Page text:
Will NASA be able to return Mars samples to Earth? New audit raises doubts

illustration of a rover and a lander on the surface of mars, with a small helicopter, a rocket and a satellite in the sky above them.
Artist's conception of the vehicles that would participate in a Mars sample return campaign by NASA and the European Space Agency. (Image credit: NASA/JPL-Caltech)

NASA's bold plan to get pristine samples of Mars to Earth for analysis is facing major challenges, according to a new report.

Design, cost and scheduling are all significant obstacles, an audit report of NASA's Mars Sample Return (MSR) Program by the agency's Office of Inspector General (OIG) finds.

MSR aims to return Martian geological samples to Earth for scientific study. It involves landing on Mars to collect samples taken by the Perseverance rover and launching those samples to rendezvous with an orbiter, which will haul them to Earth. 

Related: NASA's Mars Sample Return in jeopardy after US Senate questions budget

Perseverance is already on Mars, snagging and storing samples. But the program still needs to build a Sample Retrieval Lander (SRL) and an Earth Return Orbiter (ERO), the latter being developed and funded by the European Space Agency (ESA). MSR is one of the most technically complex, operationally demanding and ambitious robotic science missions ever undertaken by NASA, according to the OIG report.

The report notes design, architecture and schedule issues with the Capture Containment and Return System (CCRS). These design issues resulted in adding about $200 million to the budget and one year of lost schedule.

One major area of concern is life-cycle cost estimates for MSR. There is concern that, due to the number and significance of cost increase indicators so far, the $7.4 billion estimate is "premature and may be insufficient," the report finds. Now, the complexity of the MSR mission could drive costs to between $8 billion to $11 billion, the OIG report notes, citing a September 2023 Independent Review Board (IRB) report. Notably, a July 2020 estimate listed costs of $2.5 to $3 billion.

These new figures indicate significant financial challenges and uncertainties in the MSR Program's life-cycle costs. Issues include inflation, supply chain problems and increases in funding requests for specific program components.

The report also highlights the need for enhanced coordination between NASA and ESA. The OIG report offers recommendations to address these challenges. These include ensuring a stable CCRS design, incorporating program complexity into cost and schedule estimates (rather than focusing only on external factors), and reassessing large mission pre-formulation guidance. 

In a bigger-picture recommendation, the OIG report calls for NASA to "develop a corrective action plan that incorporates the lessons learned and recommendations from the Large Mission Study [completed in 2020] to improve the guidance and practices for pre-formulation of large missions."

NASA management concurred or partially concurred in its responses to the report. 

NASA's Perseverance Mars rover took this selfie looking down at one of 10 sample tubes deposited at the sample depot it created in an area nicknamed Three Forks. This image was taken by the WATSON camera on the rover’s robotic arm on Jan. 20, 2023, the 684th Martian day, or sol, of the mission. (Image credit: NASA/JPL-Caltech/MSSS)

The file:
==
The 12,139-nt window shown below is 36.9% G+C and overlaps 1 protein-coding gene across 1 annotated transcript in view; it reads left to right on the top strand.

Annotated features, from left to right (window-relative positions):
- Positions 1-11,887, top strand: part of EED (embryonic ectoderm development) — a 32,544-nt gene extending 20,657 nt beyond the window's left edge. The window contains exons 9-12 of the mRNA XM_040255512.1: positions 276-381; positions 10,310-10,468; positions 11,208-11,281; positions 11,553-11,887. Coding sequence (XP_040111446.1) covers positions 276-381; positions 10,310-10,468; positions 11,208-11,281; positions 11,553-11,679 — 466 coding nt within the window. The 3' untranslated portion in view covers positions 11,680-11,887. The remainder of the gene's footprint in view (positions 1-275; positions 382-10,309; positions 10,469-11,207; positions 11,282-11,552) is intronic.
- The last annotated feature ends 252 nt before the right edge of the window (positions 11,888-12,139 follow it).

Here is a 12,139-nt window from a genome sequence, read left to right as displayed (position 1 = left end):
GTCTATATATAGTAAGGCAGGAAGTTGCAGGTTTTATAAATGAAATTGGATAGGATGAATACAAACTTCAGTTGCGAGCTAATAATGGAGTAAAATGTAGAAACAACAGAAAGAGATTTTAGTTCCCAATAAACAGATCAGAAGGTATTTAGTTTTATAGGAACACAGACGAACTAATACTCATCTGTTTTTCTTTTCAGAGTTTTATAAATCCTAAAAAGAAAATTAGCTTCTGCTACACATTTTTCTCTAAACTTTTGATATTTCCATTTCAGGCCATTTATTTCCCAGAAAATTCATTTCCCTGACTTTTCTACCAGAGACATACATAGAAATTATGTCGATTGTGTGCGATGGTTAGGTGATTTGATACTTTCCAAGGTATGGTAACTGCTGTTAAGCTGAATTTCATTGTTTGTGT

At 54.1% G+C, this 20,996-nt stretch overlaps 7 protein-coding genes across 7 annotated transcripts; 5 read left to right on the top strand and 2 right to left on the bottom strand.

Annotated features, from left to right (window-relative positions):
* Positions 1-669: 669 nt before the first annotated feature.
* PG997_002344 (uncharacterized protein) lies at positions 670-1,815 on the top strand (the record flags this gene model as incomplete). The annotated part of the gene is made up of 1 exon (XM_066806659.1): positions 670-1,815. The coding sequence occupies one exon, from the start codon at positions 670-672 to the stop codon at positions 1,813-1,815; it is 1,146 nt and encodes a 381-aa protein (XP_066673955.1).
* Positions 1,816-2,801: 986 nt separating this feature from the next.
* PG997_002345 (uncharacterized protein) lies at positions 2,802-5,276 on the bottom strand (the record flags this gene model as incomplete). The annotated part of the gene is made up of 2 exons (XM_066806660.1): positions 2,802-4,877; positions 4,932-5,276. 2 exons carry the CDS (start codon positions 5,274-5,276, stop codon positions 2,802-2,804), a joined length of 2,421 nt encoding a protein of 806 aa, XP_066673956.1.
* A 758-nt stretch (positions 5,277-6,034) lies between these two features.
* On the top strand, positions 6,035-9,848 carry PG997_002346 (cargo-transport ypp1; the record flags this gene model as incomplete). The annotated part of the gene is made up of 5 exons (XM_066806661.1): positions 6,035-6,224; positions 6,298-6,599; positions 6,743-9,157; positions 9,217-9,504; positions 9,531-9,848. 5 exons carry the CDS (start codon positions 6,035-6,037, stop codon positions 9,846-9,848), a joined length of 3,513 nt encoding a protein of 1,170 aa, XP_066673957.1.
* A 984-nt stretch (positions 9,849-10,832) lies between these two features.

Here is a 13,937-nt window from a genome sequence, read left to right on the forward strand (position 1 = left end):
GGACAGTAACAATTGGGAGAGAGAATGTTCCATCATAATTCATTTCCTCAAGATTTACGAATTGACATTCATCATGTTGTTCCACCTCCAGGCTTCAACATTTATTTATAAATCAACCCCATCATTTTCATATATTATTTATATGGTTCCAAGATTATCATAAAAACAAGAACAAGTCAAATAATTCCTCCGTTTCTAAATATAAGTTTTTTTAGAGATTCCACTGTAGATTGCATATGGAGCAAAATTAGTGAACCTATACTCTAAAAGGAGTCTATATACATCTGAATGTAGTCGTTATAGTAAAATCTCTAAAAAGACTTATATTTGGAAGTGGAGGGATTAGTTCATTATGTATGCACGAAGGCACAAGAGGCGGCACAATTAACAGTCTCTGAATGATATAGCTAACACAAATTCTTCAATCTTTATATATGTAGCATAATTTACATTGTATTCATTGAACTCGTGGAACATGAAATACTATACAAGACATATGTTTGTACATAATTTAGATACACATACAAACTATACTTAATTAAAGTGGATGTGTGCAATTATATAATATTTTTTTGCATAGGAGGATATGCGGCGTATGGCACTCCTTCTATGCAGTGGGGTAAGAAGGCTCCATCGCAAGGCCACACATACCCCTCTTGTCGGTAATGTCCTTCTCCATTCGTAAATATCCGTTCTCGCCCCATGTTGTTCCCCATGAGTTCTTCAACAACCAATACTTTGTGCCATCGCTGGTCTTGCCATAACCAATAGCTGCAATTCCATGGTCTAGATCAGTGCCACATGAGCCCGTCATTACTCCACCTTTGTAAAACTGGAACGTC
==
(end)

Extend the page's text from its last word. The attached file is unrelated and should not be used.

The MSR program has recently come under political pressure for its ever-expanding cost estimates, adding to doubt over the continuation of the program. NASA is currently reassessing the overall MSR architecture and its budget. The results could be released later this month.

NASA is also operating under a continuing resolution that freezes spending at 2023 budgetary limits until the spending for the new fiscal year is agreed upon by Congress. This has seen NASA's Jet Propulsion Laboratory in Southern California, the main player in MSR, to lay off workers, further impacting the program.

MSR is, however, considered a mission of major scientific significance by many planetary scientists. China, meanwhile, is working on its own mission, Tianwen-3, to collect samples from Mars, launching around the end of the decade.

Join our Space Forums to keep talking space on the latest missions, night sky and more! And if you have a news tip, correction or comment, let us know at: community@space.com.

Andrew Jones
Contributing Writer

Andrew is a freelance space journalist with a focus on reporting on China's rapidly growing space sector. He began writing for Space.com in 2019 and writes for SpaceNews, IEEE Spectrum, National Geographic, Sky & Telescope, New Scientist and others. Andrew first caught the space bug when, as a youngster, he saw Voyager images of other worlds in our solar system for the first time. Away from space, Andrew enjoys trail running in the forests of Finland. You can follow him on Twitter @AJ_FI.

  • steve_foston
    I have a suggestion - why not open this mission up to commercial space based companies participation through a fixed price contract rather than trying to develop the mission in-house by NASA? Maybe SpaceX or Blue Origin can do it cheaper
  • billslugg
    Fixed price contracts on developmental works are folly. You can't price or schedule development. That's why they call it development. Fixed price contracts with the Government are a sure road to bankruptcy. NASA will change the requirements and micromanage you into the dirt. Not one person at NASA has their fortune tied up in the project. No one will lose a dime if any project fails. They just blame it on the other guy and take the same paycheck.